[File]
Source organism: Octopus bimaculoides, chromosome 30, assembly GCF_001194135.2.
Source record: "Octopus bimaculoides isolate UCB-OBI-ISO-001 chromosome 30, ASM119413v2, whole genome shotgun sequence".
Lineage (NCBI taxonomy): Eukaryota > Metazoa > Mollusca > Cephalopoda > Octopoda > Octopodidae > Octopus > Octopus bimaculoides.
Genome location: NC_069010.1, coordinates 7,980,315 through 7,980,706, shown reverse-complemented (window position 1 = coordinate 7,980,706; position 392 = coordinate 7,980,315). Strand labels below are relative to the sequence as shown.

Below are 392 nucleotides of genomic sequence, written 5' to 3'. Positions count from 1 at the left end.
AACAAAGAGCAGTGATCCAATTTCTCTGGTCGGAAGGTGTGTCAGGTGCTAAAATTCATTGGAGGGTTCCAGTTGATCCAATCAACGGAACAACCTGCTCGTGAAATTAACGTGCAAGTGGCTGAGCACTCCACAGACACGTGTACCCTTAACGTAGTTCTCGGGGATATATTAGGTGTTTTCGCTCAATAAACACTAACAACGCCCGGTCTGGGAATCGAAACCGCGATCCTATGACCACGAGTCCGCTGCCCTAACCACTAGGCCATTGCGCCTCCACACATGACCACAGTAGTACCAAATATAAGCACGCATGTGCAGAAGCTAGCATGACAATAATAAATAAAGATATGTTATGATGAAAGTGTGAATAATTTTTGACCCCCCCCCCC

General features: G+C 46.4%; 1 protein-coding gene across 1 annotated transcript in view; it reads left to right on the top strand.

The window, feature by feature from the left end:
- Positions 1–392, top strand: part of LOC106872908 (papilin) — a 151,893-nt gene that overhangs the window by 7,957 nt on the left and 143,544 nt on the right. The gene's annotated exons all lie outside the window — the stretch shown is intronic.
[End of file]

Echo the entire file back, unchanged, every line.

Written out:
Source organism: Octopus bimaculoides, chromosome 30, assembly GCF_001194135.2.
Source record: "Octopus bimaculoides isolate UCB-OBI-ISO-001 chromosome 30, ASM119413v2, whole genome shotgun sequence".
Lineage (NCBI taxonomy): Eukaryota > Metazoa > Mollusca > Cephalopoda > Octopoda > Octopodidae > Octopus > Octopus bimaculoides.
Genome location: NC_069010.1, coordinates 7,980,315 through 7,980,706, shown reverse-complemented (window position 1 = coordinate 7,980,706; position 392 = coordinate 7,980,315). Strand labels below are relative to the sequence as shown.

Below are 392 nucleotides of genomic sequence, written 5' to 3'. Positions count from 1 at the left end.
AACAAAGAGCAGTGATCCAATTTCTCTGGTCGGAAGGTGTGTCAGGTGCTAAAATTCATTGGAGGGTTCCAGTTGATCCAATCAACGGAACAACCTGCTCGTGAAATTAACGTGCAAGTGGCTGAGCACTCCACAGACACGTGTACCCTTAACGTAGTTCTCGGGGATATATTAGGTGTTTTCGCTCAATAAACACTAACAACGCCCGGTCTGGGAATCGAAACCGCGATCCTATGACCACGAGTCCGCTGCCCTAACCACTAGGCCATTGCGCCTCCACACATGACCACAGTAGTACCAAATATAAGCACGCATGTGCAGAAGCTAGCATGACAATAATAAATAAAGATATGTTATGATGAAAGTGTGAATAATTTTTGACCCCCCCCCCC

General features: G+C 46.4%; 1 protein-coding gene across 1 annotated transcript in view; it reads left to right on the top strand.

The window, feature by feature from the left end:
- Positions 1–392, top strand: part of LOC106872908 (papilin) — a 151,893-nt gene that overhangs the window by 7,957 nt on the left and 143,544 nt on the right. The gene's annotated exons all lie outside the window — the stretch shown is intronic.